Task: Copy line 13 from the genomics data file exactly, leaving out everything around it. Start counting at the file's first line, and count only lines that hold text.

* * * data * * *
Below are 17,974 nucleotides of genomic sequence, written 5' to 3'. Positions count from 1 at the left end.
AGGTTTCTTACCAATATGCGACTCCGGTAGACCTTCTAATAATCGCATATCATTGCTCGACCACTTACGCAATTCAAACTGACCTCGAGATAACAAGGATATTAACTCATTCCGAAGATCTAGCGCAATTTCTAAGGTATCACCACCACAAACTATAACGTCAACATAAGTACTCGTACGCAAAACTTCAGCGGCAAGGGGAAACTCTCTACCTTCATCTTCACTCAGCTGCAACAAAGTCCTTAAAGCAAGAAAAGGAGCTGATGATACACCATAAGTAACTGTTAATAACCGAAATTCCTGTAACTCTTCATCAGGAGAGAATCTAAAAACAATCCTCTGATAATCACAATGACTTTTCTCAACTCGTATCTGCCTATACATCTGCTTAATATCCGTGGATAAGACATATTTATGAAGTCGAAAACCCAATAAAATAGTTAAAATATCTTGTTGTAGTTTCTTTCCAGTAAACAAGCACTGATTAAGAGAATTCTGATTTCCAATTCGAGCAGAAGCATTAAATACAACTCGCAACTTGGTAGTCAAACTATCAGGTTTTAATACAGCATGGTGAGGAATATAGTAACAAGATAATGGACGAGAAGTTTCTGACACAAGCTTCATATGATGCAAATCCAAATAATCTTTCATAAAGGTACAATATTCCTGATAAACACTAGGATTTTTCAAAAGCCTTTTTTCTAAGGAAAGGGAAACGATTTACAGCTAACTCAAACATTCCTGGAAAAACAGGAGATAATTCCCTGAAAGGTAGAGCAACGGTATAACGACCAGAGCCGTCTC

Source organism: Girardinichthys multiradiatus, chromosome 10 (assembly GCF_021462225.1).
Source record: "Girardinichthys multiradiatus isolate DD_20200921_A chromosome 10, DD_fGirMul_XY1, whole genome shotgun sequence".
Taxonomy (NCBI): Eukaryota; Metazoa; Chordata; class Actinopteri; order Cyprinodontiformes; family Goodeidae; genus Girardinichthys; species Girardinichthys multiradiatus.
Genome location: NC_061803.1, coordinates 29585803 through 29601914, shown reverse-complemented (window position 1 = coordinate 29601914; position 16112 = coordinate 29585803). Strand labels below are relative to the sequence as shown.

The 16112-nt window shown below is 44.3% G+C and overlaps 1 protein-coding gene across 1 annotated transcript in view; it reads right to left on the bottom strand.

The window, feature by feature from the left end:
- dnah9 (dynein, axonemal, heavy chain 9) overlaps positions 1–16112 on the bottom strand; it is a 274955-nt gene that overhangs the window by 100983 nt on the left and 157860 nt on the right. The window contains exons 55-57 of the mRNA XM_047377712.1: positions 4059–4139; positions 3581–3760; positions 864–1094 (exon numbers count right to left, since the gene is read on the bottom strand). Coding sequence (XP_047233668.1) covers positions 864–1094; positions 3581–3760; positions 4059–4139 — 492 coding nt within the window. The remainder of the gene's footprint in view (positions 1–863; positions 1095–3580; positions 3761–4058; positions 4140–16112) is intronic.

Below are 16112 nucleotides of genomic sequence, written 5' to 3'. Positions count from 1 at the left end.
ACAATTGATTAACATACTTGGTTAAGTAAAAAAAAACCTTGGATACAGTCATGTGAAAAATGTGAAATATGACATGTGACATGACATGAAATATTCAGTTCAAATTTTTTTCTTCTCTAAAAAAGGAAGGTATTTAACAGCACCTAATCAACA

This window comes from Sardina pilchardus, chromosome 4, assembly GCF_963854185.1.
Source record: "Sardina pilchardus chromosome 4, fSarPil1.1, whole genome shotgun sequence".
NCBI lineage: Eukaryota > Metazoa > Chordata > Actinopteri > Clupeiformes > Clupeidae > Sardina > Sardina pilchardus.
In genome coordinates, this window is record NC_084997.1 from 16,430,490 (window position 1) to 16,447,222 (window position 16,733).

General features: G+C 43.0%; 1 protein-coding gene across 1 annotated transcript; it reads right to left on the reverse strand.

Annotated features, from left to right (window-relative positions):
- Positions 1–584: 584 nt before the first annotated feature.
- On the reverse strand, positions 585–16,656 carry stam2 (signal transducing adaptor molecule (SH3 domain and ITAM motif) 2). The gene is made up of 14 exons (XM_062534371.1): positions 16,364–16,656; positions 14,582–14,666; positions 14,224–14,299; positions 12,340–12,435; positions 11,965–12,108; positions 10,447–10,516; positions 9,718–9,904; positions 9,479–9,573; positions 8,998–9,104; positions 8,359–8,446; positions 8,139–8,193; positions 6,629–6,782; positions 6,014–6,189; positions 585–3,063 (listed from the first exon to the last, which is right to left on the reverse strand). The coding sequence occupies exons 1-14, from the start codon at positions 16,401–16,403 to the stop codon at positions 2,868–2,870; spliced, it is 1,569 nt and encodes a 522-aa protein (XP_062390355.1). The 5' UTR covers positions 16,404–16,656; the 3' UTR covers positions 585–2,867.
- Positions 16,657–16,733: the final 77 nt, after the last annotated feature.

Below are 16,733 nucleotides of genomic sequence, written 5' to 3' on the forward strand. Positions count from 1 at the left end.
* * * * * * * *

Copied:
Source record: "Sardina pilchardus chromosome 4, fSarPil1.1, whole genome shotgun sequence".